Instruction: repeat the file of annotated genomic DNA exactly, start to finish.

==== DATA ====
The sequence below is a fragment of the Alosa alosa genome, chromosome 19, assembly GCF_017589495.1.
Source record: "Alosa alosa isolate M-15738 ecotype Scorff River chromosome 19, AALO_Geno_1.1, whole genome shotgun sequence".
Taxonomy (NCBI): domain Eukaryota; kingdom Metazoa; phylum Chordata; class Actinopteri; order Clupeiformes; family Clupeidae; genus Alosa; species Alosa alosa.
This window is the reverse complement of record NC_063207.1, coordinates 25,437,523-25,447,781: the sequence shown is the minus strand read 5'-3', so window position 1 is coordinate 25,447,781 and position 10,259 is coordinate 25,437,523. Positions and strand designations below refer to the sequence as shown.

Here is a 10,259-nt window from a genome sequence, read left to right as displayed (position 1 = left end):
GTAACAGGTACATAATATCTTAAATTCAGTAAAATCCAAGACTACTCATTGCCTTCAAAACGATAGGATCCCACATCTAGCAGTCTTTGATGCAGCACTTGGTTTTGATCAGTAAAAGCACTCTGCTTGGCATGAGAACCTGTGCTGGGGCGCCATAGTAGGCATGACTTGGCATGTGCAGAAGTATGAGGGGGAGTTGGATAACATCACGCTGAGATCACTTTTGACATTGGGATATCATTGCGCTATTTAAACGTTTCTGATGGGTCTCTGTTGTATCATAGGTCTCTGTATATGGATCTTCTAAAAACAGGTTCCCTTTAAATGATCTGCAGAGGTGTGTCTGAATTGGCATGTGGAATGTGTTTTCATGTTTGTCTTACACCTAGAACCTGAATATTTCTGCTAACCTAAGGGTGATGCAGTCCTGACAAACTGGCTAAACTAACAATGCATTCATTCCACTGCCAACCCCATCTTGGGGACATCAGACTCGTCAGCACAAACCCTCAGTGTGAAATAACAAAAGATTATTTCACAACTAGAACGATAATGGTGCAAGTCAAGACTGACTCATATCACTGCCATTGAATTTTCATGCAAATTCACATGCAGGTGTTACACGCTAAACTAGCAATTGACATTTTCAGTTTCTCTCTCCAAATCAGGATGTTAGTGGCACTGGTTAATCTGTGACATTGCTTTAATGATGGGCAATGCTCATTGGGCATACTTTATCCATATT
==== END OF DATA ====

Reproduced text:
The sequence below is a fragment of the Alosa alosa genome, chromosome 19, assembly GCF_017589495.1.
Source record: "Alosa alosa isolate M-15738 ecotype Scorff River chromosome 19, AALO_Geno_1.1, whole genome shotgun sequence".
Taxonomy (NCBI): domain Eukaryota; kingdom Metazoa; phylum Chordata; class Actinopteri; order Clupeiformes; family Clupeidae; genus Alosa; species Alosa alosa.
This window is the reverse complement of record NC_063207.1, coordinates 25,437,523-25,447,781: the sequence shown is the minus strand read 5'-3', so window position 1 is coordinate 25,447,781 and position 10,259 is coordinate 25,437,523. Positions and strand designations below refer to the sequence as shown.

Here is a 10,259-nt window from a genome sequence, read left to right as displayed (position 1 = left end):
GTAACAGGTACATAATATCTTAAATTCAGTAAAATCCAAGACTACTCATTGCCTTCAAAACGATAGGATCCCACATCTAGCAGTCTTTGATGCAGCACTTGGTTTTGATCAGTAAAAGCACTCTGCTTGGCATGAGAACCTGTGCTGGGGCGCCATAGTAGGCATGACTTGGCATGTGCAGAAGTATGAGGGGGAGTTGGATAACATCACGCTGAGATCACTTTTGACATTGGGATATCATTGCGCTATTTAAACGTTTCTGATGGGTCTCTGTTGTATCATAGGTCTCTGTATATGGATCTTCTAAAAACAGGTTCCCTTTAAATGATCTGCAGAGGTGTGTCTGAATTGGCATGTGGAATGTGTTTTCATGTTTGTCTTACACCTAGAACCTGAATATTTCTGCTAACCTAAGGGTGATGCAGTCCTGACAAACTGGCTAAACTAACAATGCATTCATTCCACTGCCAACCCCATCTTGGGGACATCAGACTCGTCAGCACAAACCCTCAGTGTGAAATAACAAAAGATTATTTCACAACTAGAACGATAATGGTGCAAGTCAAGACTGACTCATATCACTGCCATTGAATTTTCATGCAAATTCACATGCAGGTGTTACACGCTAAACTAGCAATTGACATTTTCAGTTTCTCTCTCCAAATCAGGATGTTAGTGGCACTGGTTAATCTGTGACATTGCTTTAATGATGGGCAATGCTCATTGGGCATACTTTATCCATATT